Unlike the 2017 marriage plebiscite, significant Australians are stepping into and sustaining the debate.

Has Qantas lost the spirit, is the Yes team “lie telling” and is Noel Pearson acting like a tribal big man?

These questions were asked this week of the race-based Voice proponents by former deputy prime minister John Anderson, historian Geoffrey Blainey and former prime minister Tony Abbott.

With five weeks to referendum day, there’s no room for complacency in the face of the Yes campaign’s $100 million war chest.

But this was a week where the No team continued to make ground.

In today’s Australian newspaper Anderson called out Qantas for providing up to $500,000 worth of free flights to the Yes campaign but nothing for team No.

Referring to the Qantas motto, Anderson said:

Surely the true ‘spirit of Australia’ would recognise that Australians really do value a fair and balanced debate.

As a long-serving Australian aviation minister who is still frequently asked for his views on Qantas, I am concerned to see the deep reputational damage this well-known Australian company is suffering.

For some years now Qantas has been seen as deeply enmeshed in social and political issues, which are often divisive.

I believe that there has been serious overreach and that this is a significant contributor to the current plight of the airline.

I believe that the board and the new CEO (Vanessa Hudson) should give very serious consideration to an initial down payment on repairing that reputational damage by matching its offer to the Yes camp with free flights for No supporters in the interests of a truly informed ­debate.

It will be interesting to see if Hudson responds.

Qantas got behind the Yes campaign to change the definition of marriage, painting a rainbow flag on one of its jets and intimidating staff who believed in the timeless definition of marriage.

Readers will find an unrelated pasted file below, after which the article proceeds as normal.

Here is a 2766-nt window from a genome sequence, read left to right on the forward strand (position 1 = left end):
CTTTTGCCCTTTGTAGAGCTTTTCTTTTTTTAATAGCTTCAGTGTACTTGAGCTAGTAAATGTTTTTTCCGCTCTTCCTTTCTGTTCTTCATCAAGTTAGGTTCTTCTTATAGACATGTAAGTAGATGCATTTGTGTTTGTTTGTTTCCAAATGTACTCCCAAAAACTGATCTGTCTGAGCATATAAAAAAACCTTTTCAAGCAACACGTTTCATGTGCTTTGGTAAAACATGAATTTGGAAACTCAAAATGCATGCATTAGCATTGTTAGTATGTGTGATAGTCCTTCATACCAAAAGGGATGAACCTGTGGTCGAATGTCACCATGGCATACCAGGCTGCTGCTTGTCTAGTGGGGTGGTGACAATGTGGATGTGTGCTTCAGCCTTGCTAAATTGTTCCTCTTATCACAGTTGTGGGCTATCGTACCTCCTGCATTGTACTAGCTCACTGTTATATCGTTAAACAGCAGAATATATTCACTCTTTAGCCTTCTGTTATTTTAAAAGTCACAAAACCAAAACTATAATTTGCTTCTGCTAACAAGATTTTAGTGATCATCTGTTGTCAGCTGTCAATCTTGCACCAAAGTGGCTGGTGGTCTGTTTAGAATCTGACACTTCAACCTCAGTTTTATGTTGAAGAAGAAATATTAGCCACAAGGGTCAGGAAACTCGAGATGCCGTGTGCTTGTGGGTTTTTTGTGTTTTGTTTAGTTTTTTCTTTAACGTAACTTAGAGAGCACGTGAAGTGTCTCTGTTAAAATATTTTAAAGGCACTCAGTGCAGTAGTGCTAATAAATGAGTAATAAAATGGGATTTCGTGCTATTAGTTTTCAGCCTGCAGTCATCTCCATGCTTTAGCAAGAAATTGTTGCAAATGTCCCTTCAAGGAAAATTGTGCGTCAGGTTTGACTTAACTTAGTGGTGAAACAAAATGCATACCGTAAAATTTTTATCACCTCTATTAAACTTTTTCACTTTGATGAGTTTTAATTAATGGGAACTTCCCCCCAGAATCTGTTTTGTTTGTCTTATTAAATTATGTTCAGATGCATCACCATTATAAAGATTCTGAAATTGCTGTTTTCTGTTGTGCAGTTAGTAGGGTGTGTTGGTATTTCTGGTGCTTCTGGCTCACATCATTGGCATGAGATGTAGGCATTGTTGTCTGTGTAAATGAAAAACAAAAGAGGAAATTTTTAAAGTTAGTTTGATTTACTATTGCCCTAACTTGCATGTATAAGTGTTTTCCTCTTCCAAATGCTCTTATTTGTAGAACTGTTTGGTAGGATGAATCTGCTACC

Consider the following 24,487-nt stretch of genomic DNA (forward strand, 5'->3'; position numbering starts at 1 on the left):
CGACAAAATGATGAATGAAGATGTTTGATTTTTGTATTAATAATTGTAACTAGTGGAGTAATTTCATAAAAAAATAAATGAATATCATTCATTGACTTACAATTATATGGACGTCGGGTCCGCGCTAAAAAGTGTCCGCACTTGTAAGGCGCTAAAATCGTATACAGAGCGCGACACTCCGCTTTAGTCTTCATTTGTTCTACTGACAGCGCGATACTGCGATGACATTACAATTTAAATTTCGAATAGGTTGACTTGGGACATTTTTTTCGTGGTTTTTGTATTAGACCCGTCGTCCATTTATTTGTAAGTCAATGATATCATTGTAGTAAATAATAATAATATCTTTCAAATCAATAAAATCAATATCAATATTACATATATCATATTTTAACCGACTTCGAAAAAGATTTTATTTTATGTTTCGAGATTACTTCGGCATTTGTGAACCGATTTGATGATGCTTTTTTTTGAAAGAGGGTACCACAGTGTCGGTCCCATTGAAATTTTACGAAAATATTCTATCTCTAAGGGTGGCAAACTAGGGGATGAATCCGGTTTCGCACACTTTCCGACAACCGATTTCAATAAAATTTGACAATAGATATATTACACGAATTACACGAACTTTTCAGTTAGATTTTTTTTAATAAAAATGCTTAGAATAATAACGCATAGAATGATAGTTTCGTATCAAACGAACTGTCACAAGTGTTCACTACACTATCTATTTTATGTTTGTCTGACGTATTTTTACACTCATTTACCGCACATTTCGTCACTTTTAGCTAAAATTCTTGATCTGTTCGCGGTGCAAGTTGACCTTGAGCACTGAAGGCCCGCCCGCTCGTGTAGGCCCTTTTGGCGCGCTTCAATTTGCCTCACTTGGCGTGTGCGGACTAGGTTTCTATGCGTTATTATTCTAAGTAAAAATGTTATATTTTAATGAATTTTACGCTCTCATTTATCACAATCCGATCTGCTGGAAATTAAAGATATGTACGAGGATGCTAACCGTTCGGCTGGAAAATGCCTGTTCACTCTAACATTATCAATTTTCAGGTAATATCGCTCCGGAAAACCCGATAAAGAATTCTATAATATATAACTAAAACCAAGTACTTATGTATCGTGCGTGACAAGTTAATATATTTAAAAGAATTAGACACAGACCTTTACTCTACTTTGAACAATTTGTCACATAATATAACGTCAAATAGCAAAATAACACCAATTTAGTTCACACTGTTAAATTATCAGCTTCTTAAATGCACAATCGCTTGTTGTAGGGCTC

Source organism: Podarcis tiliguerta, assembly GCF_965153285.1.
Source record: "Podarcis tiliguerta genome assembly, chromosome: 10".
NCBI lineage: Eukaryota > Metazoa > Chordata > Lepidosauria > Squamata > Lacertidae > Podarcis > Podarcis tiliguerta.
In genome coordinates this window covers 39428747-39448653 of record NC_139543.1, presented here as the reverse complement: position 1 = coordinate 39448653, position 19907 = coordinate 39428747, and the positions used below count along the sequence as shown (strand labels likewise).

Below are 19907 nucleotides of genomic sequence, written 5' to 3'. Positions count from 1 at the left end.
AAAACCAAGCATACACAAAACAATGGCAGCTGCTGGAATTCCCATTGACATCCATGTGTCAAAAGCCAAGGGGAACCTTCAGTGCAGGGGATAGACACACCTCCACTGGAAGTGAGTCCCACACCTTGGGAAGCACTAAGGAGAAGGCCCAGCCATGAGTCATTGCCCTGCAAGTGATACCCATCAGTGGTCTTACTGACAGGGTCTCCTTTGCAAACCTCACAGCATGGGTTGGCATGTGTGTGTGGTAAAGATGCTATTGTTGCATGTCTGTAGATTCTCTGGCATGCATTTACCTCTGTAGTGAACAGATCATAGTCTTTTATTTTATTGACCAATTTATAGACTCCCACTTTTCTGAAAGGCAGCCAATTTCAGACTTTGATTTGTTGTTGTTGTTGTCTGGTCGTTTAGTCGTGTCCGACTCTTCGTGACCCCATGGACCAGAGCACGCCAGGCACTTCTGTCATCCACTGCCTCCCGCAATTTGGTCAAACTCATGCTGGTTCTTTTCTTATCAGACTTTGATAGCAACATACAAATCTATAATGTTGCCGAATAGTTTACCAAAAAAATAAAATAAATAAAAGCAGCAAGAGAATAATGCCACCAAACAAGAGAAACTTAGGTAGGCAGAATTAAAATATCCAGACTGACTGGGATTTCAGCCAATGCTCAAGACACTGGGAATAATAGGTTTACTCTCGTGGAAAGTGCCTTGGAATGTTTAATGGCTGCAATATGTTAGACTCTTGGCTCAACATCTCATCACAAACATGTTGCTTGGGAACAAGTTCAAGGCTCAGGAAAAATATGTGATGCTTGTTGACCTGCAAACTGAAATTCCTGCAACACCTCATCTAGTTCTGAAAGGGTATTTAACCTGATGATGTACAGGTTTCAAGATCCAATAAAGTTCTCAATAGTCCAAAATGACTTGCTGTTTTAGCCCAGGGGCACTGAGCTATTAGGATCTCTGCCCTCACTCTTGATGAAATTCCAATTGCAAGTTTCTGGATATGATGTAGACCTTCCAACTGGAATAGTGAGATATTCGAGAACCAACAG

Yesterday our greatest living historian called out Voice proponents for making stuff up about Aboriginal history by saying Aboriginals practiced democracy.

Blainey is the author of The Story of Australia’s People – the rise and fall of ancient Australia, which I have read.

It is a balanced account which chronicles the positives and negatives of pre-European culture.

With so-called “truth telling” at the heart of the Voice, Blainey said Victoria’s indigenous “truth telling” body, the Yoorrook Justice Commission, was drawing upon a “make believe” version of history.

“Traditional Aboriginal society tended to be authoritarian, and far from democratic,” Blainey said.

“Brutal warfare existed between Aboriginal peoples, but it is not even mentioned in this week’s (Yoorrook Justice Commission) edict. Victoria was not the Garden of Eden before 1788, nor after 1788.”

Blainey’s intervention is important because the so-called “truth telling” of the Voice campaign one sided and ignores the inter-tribal violence which was rampant before European settlement, seeking to lay all blame for indigenous disadvantage at the feet of today’s multi-cultural non-indigenous population.

Finally, Tony Abbott called on leading Yes campaigner Noel Pearson, who repeatedly uses abusive language to demonise those who disagree, to be more like South African leader Nelson Mandela and less like a tribal big man.

Writing in yesterday’s Australian, Abbott said:

If only the Mandela side to his character hadn’t been subsumed these past few years by that of a tribal chief waging a guerrilla campaign against an oppression that is long since past and that has been replaced by the “tyranny of low expectations” that a grievance and entitlement-obsessed voice would just reinforce.

That today’s Indigenous disadvantage is the result of intergenerational trauma arising from British colonialism is a neo-Marxist fiction, yet it permeates the full Uluru statement. Even the one-page cover version refers to the goal of a Makarrata com­mission. Far from being a peaceful coming together, makarrata is a Yolngu word for a retribution ritual, a disabling spearing in the thigh to atone for a wrong. In this sense, what the statement’s authors want is payback for the past 240 years of nation-building as if there have been no compensating benefits for the original inhabitants.

The longer the referendum campaign runs, the less coherent the Yes message is.

Unlike the 2017 marriage plebiscite, significant Australians are stepping into and sustaining the debate.

If the Voice is defeated, their intervention will have been crucial.